It's only fitting to begin your Hardeman County journey at the Quanah Parker Trail giant arrow marker in the city named for the famous chief. The arrow is situated on the grounds of the Quanah Acme & Pacific Railroad Depot Museum beside the railroad tracks at 102 Mercer Street, where you'll find artifacts from the rich, intertwined history of community and railroad. (Get a glimpse of the Fred Holland model railroad layouts now on display in the museum.) The Hardeman County Jail Museum, nearby at 105 Green Street, tells other aspects of city and county history in a Texas landmark building.
The Quanah, Acme & Pacific Railroad Depot
The Quanah, Acme & Pacific Railroad Depot, now a museum, is in the National Register of Historic Places.

Along downtown Quanah's brick-paved streets, you'll see evidence of the bustling business and industry center this town once was-and the center of history and hospitality it's becoming again. The Hardeman County Courthouse was recently rededicated following a multi-million-dollar restoration. At the Thompson-Sawyer Library you can view the impressive Jerry Bywaters mural illustrating the region's history.

Hardeman County Courthouse 
Hardeman County Courthouse
The three-story building at the main intersection in Chillicothe is the design of R. H. Stuckey, an Indiana-born Chillicothe architect. Stuckey also designed the Hardeman County Courthouse, the Presbyterian Church in Quanah, and the Methodist Church in Chillicothe, three buildings with dome-shaped cupolas-and all Texas Recorded Landmarks.

Quanah and Chillicothe, located along busy US Highway 287, offer numerous eating and shopping establishments. But don't miss the opportunity to also pull in at Valley Pecans in Chillicothe, where you'll find much more than nuts. Edibles and collectibles fill several rooms of this locavore landmark!
Rustic Relics, US 287 Valley Pecans, US 287

Also along US 287, at Goodlett, is the Ole Town Cotton Gin RV Park, with its own museum occupying the 1904 gin building on the site. The Goodlett Gym building and the Goodlett Cemetery are other remnants of this once thriving community.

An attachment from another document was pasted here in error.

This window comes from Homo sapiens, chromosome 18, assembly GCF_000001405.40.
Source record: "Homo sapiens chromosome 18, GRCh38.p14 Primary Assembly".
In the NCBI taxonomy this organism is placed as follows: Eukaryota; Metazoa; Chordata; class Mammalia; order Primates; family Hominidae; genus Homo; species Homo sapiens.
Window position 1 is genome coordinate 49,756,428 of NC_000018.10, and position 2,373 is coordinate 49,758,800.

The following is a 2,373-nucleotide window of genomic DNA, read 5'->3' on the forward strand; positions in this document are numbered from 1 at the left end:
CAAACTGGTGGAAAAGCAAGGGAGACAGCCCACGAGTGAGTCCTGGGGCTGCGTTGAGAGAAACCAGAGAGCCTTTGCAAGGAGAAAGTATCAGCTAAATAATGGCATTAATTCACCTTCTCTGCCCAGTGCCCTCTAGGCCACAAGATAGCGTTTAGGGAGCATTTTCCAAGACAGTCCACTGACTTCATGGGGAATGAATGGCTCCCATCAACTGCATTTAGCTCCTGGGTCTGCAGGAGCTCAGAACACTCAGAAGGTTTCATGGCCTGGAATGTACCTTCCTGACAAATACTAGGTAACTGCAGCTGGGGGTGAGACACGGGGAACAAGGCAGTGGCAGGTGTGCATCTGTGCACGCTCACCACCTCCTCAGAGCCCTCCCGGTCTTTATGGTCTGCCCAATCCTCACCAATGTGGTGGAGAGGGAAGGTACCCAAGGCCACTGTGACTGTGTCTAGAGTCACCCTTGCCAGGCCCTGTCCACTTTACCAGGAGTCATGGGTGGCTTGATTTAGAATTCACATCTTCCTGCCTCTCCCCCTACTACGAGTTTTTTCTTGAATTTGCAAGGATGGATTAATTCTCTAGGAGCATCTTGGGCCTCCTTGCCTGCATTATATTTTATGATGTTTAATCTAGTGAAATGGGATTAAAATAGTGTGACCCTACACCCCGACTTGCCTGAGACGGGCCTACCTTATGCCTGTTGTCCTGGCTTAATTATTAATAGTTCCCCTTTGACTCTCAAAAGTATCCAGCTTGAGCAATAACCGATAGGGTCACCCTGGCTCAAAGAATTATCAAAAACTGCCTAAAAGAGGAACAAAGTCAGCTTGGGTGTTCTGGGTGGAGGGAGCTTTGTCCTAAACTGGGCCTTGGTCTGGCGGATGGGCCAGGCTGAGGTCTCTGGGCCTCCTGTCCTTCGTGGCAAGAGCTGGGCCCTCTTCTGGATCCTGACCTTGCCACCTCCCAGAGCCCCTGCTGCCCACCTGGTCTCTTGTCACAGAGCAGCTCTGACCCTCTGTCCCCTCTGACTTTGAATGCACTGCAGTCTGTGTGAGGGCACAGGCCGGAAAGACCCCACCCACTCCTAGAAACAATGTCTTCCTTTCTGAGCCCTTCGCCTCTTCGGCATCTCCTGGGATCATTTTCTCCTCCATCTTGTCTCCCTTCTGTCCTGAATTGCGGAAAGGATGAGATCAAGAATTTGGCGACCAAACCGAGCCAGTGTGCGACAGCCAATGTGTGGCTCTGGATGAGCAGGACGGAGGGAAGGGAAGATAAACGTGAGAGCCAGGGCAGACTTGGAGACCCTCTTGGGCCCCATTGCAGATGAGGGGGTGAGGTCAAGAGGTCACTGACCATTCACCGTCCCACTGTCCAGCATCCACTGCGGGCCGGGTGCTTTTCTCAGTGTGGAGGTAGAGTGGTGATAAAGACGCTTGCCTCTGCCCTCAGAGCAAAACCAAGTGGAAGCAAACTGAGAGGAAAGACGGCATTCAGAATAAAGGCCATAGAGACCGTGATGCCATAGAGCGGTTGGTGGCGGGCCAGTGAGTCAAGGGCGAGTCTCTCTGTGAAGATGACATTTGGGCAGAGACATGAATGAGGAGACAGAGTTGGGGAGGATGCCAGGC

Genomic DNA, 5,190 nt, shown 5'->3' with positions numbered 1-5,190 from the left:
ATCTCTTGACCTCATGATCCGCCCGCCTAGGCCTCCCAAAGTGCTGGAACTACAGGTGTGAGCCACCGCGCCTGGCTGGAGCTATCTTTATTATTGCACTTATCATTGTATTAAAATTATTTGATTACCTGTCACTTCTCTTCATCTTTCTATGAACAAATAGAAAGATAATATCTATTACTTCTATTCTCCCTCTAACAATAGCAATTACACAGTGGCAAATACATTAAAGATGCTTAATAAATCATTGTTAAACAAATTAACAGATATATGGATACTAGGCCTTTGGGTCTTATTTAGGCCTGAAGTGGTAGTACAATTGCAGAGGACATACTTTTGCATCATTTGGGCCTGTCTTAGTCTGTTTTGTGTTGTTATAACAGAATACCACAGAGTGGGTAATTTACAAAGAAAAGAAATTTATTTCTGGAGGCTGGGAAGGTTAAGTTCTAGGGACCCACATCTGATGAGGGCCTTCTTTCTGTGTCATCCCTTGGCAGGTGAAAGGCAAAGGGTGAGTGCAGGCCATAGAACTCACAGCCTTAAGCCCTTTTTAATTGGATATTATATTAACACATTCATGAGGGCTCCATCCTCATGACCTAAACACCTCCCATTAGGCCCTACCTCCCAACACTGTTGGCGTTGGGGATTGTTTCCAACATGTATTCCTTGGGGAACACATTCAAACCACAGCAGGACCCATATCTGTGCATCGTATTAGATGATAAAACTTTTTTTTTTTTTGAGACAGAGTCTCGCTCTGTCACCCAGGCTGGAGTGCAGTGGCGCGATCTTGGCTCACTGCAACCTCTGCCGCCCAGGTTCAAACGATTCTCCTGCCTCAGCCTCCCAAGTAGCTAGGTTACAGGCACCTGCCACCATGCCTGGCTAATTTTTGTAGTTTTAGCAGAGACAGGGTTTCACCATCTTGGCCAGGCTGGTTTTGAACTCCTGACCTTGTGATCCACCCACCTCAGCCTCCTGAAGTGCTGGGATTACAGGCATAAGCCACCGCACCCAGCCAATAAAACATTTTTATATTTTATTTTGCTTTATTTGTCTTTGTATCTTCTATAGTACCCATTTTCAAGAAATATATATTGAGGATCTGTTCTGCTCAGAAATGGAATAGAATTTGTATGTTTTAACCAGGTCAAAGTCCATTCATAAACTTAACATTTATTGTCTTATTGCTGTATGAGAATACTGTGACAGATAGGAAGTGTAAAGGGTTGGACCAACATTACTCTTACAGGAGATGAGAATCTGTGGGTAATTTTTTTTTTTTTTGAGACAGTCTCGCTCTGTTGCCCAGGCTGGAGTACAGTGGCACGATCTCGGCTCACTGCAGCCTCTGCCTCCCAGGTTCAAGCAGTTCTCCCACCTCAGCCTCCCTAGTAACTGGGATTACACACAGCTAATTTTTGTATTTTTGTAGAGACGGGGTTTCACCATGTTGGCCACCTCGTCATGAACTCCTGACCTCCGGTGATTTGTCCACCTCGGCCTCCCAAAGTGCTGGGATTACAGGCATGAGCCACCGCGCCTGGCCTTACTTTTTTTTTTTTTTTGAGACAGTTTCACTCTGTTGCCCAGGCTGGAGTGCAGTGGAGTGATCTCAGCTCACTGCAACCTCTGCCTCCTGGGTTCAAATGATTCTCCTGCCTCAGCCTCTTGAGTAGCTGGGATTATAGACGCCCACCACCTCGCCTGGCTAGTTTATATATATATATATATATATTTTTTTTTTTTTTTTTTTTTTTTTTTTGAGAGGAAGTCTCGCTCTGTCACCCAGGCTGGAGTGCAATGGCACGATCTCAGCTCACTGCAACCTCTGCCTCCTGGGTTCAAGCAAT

No visit to appreciate the Native American history of this region is complete without a trip to the ghost town of Medicine Mound, where the Downtown Medicine Mound Museum is now open within view of the four sacred hills-considered to have magical powers-that give the site its name.


Copper Breaks State Park, located south of Quanah along State Road 6, is a great place for learning history -- and for camping, fishing, hiking, and especially stargazing. As one of the few International Dark Skies locations in North America, the park offers regular guided Star Walks on new-moon nights. Rangers David Turner and Carl Hopper talk knowledgeably about subjects from paleo-Indian cultures to the uses of bison, to Comanche and Kiowa history and the Red River War, to the flora and fauna of the park. Oh, and did we mention you can kiss a longhorn, part of the official Texas state herd? Be sure to ask Ranger Turner about that one.

Copper Breaks State Park, Quanah, Texas
Copper Breaks State Park, Quanah, Texas
















September 12: 32nd Annual Fall Festival


September 11-12: Quanah All School Reunion 

There will be general visitation Friday night with Business meeting and election of officers Saturday morning. Reunion Banquet@ Three Rivers Ball Room (downtown Quanah). Football game when they can be scheduled. Held in conjunction with Quanah Fall Festival.


October 22-25: Texas Country Air 

Sponsored by Wally Byam Carvan Club International Region 9 Texas Plains Unit & Three Rivers Foundation.

Events: Arrival of Airstream vehicles on Thursday, tours of museums, newly restored Hardeman County Courthouse, downtown, with banquets, visiting, music, displays, seminars, auto truck and tractor shows, outside grilling and other activities are scheduled. Contact Quanah Chamber of Commerce, 940-663-2222.  


December 5: 18th Annual Lighted Christmas Parade

Parade starts at 6 pm with festivities during the day and merchants will be open late for shopping with an old time Christmas flair. A community banquet follows the parade.